Texas Causes of Action & Affirmative Defenses

Texas Causes of Action & Affirmative Defenses

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Thursday, April 26, 2012

Jones Act Claim in Texas State Court [cause of action for maritime personal injury to seamen]

The Jones Act provides a cause of action for maritime workers injured by an employer’s negligence. Maritime Overseas Corp. v. Ellis, 971 S.W.2d 402, 405 (Tex. 1998); Diamond Offshore Mgmt. Co. v. Horton, 193 S.W.3d 76, 78 (Tex. App.—Houston [1st Dist.] 2006, pet. denied). Federal law provides that a party asserting an admiralty action may bring the action in state court. Ellis, 971 S.W.2d at 405–06; Horton, 193 S.W.3d at 78; see 28 U.S.C. § 1333(1) (2000). When a state court hears an admiralty case, that court occupies essentially the same position occupied by a federal court sitting in diversity: the state court must apply substantive federal maritime law but follow state procedure. Ellis, 971 S.W.2d at 406; Horton, 193 S.W.3d at 78.
A fundamental duty of a Jones Act employer is to provide its seamen employees with a reasonably safe place to work. Noble Drilling (US) Inc. v. Fountain, 238 S.W.3d 432, 439 (Tex. App.—Houston [1st Dist.] 2007, pet. denied) (citing Colburn v. Bunge Towing, Inc., 883 F.2d 372, 374 (5th Cir. 1989)). The proper standard for determining the duty of care owed by an employer or a seaman is ordinary prudence under the circumstances. Id. (citing Offshore Pipelines, Inc. v. Schooley, 984 S.W.2d 654, 658 (Tex. App.—Houston [1st Dist.] 1998, no pet.) (citing Gautreaux v. Scurlock Marine, Inc., 107 F.3d 331, 335, 339 (5th Cir. 1997))). The circumstances of a seaman’s employment include not only his reliance on his employer to provide a safe work environment but also his own experience, training, or education. Id. (citing Gautreaux, 107 F.3d at 339). Thus, the reasonable person standard applies, and the standard in a Jones Act negligence action “becomes one of the reasonable seaman in like circumstances.” Id. (quoting Gautreaux, 107 F.3d at 339).

The Jones Act expressly incorporates the Federal Employers’ Liability Act (“FELA”) and the case law developing that statute, and thus the causation standard under the Jones Act is the same as that under FELA. Ellis, 971 S.W.2d at 406; Horton, 193 S.W.3d at 79. Under FELA, the causation burden is not the common law proximate cause standard; rather, the causation burden is “whether the proof justifies with reason the conclusion that employer negligence played any part, even the slightest, in producing the injury for which the claimant seeks damages.” Ellis, 971 S.W.2d at 406; Horton, 193 S.W.3d at 79; see also Fountain, 238 S.W.3d at 439–40 (“Under the Jones Act, a seaman is entitled to recovery if his employer’s negligence is the cause, in whole or in part, of his injury.”) (citing Gautreaux, 107 F.3d at 335). This burden has been termed “featherweight.” Ellis, 971 S.W.2d at 406; Horton, 193 S.W.3d at 79. Thus, to prove negligence, an employee must prove: (1) personal injury in the course of his employment; (2) negligence by his employer or an officer, agent, or employee; and (3) causation to the extent that his employer’s negligence was the cause “in whole or in part” of his injury. Rigdon Marine Corp. v. Roberts, 270 S.W.3d 220, 226 (Tex. App.—Texarkana 2008, pet. denied) (citing Hernandez v. Trawler Miss Vertie Mae, Inc., 187 F.3d 432, 436 (4th Cir. 1999) and Gautreaux, 107 F.3d at 335).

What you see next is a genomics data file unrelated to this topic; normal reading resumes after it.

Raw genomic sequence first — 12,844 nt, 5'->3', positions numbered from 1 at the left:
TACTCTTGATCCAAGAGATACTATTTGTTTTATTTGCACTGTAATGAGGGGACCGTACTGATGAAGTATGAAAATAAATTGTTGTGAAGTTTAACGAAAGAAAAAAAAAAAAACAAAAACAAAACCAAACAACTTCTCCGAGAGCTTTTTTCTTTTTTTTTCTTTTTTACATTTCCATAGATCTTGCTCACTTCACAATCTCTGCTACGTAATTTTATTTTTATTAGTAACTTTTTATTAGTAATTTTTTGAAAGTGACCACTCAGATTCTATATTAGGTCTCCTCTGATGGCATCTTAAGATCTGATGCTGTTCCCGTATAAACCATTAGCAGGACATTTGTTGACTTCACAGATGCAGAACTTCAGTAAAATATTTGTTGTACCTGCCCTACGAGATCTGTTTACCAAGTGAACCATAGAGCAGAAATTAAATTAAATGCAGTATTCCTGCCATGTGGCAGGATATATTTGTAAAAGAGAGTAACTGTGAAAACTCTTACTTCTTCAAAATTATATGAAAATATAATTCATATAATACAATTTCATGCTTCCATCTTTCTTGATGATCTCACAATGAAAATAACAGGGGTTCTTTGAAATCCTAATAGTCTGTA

In addition to a less stringent burden of proof, the standard of appellate review in Jones Act cases, as provided under FELA, is also less stringent than under the common law. Ellis, 971 S.W.2d at 406; Horton, 193 S.W.3d at 79. The purpose of the Jones Act standard of review is to vest the fact-finder with complete discretion on factual issues about liability. Ellis, 971 S.W.2d at 406 (citing Rogers v. Mo. Pac. R.R. Co., 352 U.S. 500, 506–07, 77 S. Ct. 443, 448–49 (1957) (discussing standard of review under FELA, which was incorporated into Jones Act)); Horton, 193 S.W.3d at 79. Once the appellate court determines that some evidence about which reasonable minds could differ supports the verdict, the appellate court’s review is complete. Ellis, 971 S.W.2d at 406; Horton, 193 S.W.3d at 79; see also Davis v. Odeco, Inc., 18 F.3d 1237, 1243 (5th Cir. 1994) (holding that some evidence of “causal nexus” between negligence and injury is all that is required to survive appellate review of favorable verdict on Jones Act negligence claim). We apply this less-stringent standard rather than a traditional factual sufficiency review of a finding of liability under the Texas “weight and preponderance” standard. Ellis, 971 S.W.2d at 406; Horton, 193 S.W.3d at 79.